- advertisements showing active young people in bright clothing enjoying their Merit cigarettes.
Jean died of lung cancer about ten years ago, after having lived with a tank of oxygen for some time. It is true that one must die somehow. However, death by smoking seems particularly unpleasant—and unnecessary. Smoking is a pleasure, one that I have enjoyed myself in the past. But most people cannot take this pleasure only occasionally; they come to smoke habitually, as the cigarette companies desire. I would suggest that a habit as such is not a pleasure. It is however true that, was a student, the Dean of my college said he had smoked a million cigarettes in his life, and enjoyed each one (then he was diagnosed with a brain tumor, and he quit smoking).
In scolding students for smoking in university buildings, I have sometimes told them, If you are going to smoke, do not let anybody love you. My aunt is not the only person I miss who died from smoking, but who might otherwise be alive today.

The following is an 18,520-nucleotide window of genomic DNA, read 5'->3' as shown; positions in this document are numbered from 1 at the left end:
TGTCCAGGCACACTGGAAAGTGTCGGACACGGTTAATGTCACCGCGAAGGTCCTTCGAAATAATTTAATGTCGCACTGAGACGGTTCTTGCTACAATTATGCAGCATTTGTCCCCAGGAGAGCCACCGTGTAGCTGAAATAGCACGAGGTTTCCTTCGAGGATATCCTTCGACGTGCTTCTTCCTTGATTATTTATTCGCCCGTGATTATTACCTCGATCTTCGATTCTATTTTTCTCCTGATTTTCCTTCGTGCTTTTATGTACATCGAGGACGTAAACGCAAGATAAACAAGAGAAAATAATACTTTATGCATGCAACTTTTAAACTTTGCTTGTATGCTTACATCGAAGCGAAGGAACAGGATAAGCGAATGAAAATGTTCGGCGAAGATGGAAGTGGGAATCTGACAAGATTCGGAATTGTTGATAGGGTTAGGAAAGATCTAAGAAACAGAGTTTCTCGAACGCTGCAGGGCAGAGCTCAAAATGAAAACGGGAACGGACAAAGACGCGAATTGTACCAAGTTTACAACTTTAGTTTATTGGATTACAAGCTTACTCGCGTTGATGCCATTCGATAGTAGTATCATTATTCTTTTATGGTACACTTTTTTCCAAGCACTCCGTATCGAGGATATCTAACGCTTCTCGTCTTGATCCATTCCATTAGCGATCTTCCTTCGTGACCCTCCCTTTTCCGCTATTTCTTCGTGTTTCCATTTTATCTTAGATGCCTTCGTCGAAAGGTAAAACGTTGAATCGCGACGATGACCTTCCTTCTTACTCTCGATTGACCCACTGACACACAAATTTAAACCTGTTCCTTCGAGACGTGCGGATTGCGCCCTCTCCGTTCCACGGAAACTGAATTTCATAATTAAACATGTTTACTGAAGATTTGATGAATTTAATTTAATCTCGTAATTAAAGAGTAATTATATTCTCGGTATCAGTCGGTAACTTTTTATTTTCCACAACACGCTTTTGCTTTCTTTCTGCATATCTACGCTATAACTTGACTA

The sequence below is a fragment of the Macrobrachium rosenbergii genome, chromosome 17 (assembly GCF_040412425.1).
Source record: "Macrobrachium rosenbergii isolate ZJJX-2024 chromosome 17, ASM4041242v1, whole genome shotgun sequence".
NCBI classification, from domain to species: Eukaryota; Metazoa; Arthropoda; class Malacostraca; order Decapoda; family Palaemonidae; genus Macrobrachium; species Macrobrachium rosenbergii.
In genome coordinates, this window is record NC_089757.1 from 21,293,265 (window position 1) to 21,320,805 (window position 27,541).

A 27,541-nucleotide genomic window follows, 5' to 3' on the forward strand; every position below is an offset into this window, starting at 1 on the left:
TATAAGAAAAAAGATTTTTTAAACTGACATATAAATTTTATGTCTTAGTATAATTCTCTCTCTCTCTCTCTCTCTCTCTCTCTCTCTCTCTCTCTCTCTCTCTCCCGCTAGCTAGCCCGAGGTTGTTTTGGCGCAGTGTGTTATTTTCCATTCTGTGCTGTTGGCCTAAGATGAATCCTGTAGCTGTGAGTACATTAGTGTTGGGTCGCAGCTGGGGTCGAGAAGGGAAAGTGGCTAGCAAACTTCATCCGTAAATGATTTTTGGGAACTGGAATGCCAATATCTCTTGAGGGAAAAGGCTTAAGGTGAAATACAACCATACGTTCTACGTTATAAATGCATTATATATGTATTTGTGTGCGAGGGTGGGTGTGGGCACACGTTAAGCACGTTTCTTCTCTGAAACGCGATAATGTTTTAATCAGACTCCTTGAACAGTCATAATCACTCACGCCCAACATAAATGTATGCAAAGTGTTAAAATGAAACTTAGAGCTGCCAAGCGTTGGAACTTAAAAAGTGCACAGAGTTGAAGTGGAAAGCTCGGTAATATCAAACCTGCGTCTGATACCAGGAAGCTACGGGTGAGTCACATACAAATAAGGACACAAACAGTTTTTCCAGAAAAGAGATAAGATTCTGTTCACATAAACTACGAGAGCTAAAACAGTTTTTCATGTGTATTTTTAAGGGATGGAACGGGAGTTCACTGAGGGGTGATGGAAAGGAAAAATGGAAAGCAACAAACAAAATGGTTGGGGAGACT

Of course there will be those who point out that you can get lung cancer without smoking, or you can live to be a hundred while smoking. This is true, as it is true that winters are still cold: this does not mean there is no global warming.
Such are the thoughts brought out by flowers. Not every flower in Emirgan Wood was a tulip. The man beyond the tulips and daffodils playing ball with the girl was speaking British English. There seemed to be a number of foreigners in the park, perhaps expatriates like me, or immigrants, if you like. I do not know how many tourists with only a few days in Istanbul would make it out to Emirgan.